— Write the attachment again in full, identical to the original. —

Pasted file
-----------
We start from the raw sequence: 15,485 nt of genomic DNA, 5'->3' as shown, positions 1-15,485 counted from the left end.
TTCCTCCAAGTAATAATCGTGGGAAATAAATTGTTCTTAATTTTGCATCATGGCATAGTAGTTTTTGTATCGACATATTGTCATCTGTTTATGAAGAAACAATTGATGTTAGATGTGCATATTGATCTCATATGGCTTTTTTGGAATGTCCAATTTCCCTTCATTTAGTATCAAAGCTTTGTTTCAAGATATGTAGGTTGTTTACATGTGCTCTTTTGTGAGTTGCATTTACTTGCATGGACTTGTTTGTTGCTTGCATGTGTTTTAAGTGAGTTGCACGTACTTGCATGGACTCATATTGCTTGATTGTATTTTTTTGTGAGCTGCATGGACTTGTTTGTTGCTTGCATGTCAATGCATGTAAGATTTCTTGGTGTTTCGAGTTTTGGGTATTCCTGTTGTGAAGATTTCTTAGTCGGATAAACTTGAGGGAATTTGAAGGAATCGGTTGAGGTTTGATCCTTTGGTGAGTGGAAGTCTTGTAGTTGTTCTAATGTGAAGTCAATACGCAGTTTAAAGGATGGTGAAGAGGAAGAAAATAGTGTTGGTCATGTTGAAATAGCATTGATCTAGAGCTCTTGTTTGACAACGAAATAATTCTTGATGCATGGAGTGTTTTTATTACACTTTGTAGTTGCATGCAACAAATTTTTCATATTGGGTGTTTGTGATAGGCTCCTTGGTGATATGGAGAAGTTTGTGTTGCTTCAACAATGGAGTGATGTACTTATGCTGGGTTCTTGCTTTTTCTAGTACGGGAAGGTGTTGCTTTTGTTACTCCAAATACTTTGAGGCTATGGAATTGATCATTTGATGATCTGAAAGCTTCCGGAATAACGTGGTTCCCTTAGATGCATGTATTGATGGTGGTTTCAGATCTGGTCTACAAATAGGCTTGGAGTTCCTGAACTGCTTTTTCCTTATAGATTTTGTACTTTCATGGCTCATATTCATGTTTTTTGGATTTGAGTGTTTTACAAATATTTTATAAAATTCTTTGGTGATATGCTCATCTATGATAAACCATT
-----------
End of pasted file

We start from the raw sequence: 15,485 nt of genomic DNA, 5'->3' as shown, positions 1-15,485 counted from the left end.
TTCCTCCAAGTAATAATCGTGGGAAATAAATTGTTCTTAATTTTGCATCATGGCATAGTAGTTTTTGTATCGACATATTGTCATCTGTTTATGAAGAAACAATTGATGTTAGATGTGCATATTGATCTCATATGGCTTTTTTGGAATGTCCAATTTCCCTTCATTTAGTATCAAAGCTTTGTTTCAAGATATGTAGGTTGTTTACATGTGCTCTTTTGTGAGTTGCATTTACTTGCATGGACTTGTTTGTTGCTTGCATGTGTTTTAAGTGAGTTGCACGTACTTGCATGGACTCATATTGCTTGATTGTATTTTTTTGTGAGCTGCATGGACTTGTTTGTTGCTTGCATGTCAATGCATGTAAGATTTCTTGGTGTTTCGAGTTTTGGGTATTCCTGTTGTGAAGATTTCTTAGTCGGATAAACTTGAGGGAATTTGAAGGAATCGGTTGAGGTTTGATCCTTTGGTGAGTGGAAGTCTTGTAGTTGTTCTAATGTGAAGTCAATACGCAGTTTAAAGGATGGTGAAGAGGAAGAAAATAGTGTTGGTCATGTTGAAATAGCATTGATCTAGAGCTCTTGTTTGACAACGAAATAATTCTTGATGCATGGAGTGTTTTTATTACACTTTGTAGTTGCATGCAACAAATTTTTCATATTGGGTGTTTGTGATAGGCTCCTTGGTGATATGGAGAAGTTTGTGTTGCTTCAACAATGGAGTGATGTACTTATGCTGGGTTCTTGCTTTTTCTAGTACGGGAAGGTGTTGCTTTTGTTACTCCAAATACTTTGAGGCTATGGAATTGATCATTTGATGATCTGAAAGCTTCCGGAATAACGTGGTTCCCTTAGATGCATGTATTGATGGTGGTTTCAGATCTGGTCTACAAATAGGCTTGGAGTTCCTGAACTGCTTTTTCCTTATAGATTTTGTACTTTCATGGCTCATATTCATGTTTTTTGGATTTGAGTGTTTTACAAATATTTTATAAAATTCTTTGGTGATATGCTCATCTATGATAAACCATT